Ireland’s abortion legislation is “inhumane” and “discriminatory” in its treatment of women with crisis pregnancies, the United Nations human rights committee has heard.
The intergovernmental body, which is examining Ireland’s compliance with the covenant on civil and political rights (CCPR), said Travellers still faced “multiple forms of discrimination” and that survivors of mother and baby homes were subjected to “problematic” legislation that amounted to “a complete flagrant violation” of their rights.
Minister for Equality Roderic O’Gorman is in Geneva, Switzerland, leading a high-level delegation of senior civil servants to respond to the committee. Numerous NGOs, led by the Irish Council for Civil Liberties, have also travelled to brief the body, which continues its examination on Tuesday.
Hélène Tigroudja, a member of the body, said the Health (Regulation of Termination of Pregnancy Act) 2018 placed “very many barriers, both legal and practical” to “safe, legal and non-discriminatory access to abortion”.
Referring to the mandatory three-day wait period for women between asking for a medical abortion and accessing the medication, Ms Tigroudja said this was “a disadvantage for women living in rural areas, women in poverty and women experiencing violence [who] simply cannot return several times”.
The rule that women with a diagnosis of a fatal foetal anomaly could access abortion only where there was certainty that the foetus would die within 28 days of birth meant that many women who could not travel had to carry such pregnancies to term.
“This is a problem for women who are less well off. They have to continue with their pregnancy ... This is inhuman treatment and this is discrimination on the grounds of economic status,” she said.
Asking about survivors of mother and baby homes, she said the provision of redress on condition that they not pursue separate legal claims was “a complete flagrant violation of the CCPR and the European Convention on Human Rights”.
“I will remind you there are very serious violations here. The payment of financial compensation ex gratia does not free the State of its obligation to investigate, prosecute and bring to justice those responsible [for abuses within the homes].”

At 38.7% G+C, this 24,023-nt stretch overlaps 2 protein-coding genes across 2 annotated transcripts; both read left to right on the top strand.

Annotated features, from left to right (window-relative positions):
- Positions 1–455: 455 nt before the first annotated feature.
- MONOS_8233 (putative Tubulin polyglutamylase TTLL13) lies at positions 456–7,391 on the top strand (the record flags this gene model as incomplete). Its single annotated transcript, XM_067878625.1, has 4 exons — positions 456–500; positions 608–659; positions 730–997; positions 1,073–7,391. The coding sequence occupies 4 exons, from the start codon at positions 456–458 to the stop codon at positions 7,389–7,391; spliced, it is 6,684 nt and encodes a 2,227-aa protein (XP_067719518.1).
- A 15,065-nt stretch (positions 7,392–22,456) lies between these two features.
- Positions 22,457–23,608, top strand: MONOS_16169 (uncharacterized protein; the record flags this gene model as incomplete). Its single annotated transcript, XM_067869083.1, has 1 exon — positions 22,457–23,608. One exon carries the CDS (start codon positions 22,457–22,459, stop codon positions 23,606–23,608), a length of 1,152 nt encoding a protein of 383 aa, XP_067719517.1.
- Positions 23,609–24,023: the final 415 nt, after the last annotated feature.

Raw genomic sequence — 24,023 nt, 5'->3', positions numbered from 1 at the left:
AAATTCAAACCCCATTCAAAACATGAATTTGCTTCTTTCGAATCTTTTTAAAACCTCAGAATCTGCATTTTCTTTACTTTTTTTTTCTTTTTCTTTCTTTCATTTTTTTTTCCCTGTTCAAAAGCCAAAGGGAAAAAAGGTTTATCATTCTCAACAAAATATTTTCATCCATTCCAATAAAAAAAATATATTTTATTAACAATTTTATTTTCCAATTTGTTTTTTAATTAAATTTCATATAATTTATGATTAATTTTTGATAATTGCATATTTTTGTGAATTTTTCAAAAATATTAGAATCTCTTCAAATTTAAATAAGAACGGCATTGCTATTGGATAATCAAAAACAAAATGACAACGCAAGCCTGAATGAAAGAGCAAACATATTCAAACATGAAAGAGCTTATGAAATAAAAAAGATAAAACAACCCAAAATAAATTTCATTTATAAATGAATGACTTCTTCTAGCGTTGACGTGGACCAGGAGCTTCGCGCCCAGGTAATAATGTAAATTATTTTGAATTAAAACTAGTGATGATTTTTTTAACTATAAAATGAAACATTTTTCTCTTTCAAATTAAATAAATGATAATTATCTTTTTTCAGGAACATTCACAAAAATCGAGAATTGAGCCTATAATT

Imeru Tamerat Yigezu, from Ethiopia, noted Ireland’s recognition of Traveller ethnicity in 2017, but added that it had “not yet been backed up with a legal act”. Given the community’s challenges accessing accommodation and unemployment rates of more than 80 per cent, he asked: “What steps being taken to ensure they are not subjected the multiple forms of discrimination?“
He said people of African descent were “disadvantaged and discriminated against” in every aspect of life “on a daily basis” and asked what was being done to tackle hate crime and “high levels of racial profiling” of people of African, Asian and Traveller ethnicity.
Mr O’Gorman said Travellers had been “the subject of systematic racism over decades”. While recognition of Traveller ethnicity was important, “a long way has still to go in terms of our treatment of the Travelling community”.
The review of the National Traveller and Roma Inclusion Strategy (NTRIS) 2017-2021 must, he said, lead to “deliverables” in the next strategy because while there had been success in delivering policies and laws, “the actual improvements for the community on the ground – we aren’t seeing enough of that”.
Hate crime legislation would be brought before the Oireachtas in the autumn and “hopefully will be passed before the end of the year,” the Minister said.
Responding to questions on redress to survivors of mother and baby homes, Mr O’Gorman said he expected a report on pre-legislative scrutiny of the Institutional Payments Bill in the coming weeks. It would benefit 34,000 former residents at a cost of €800 million, he added.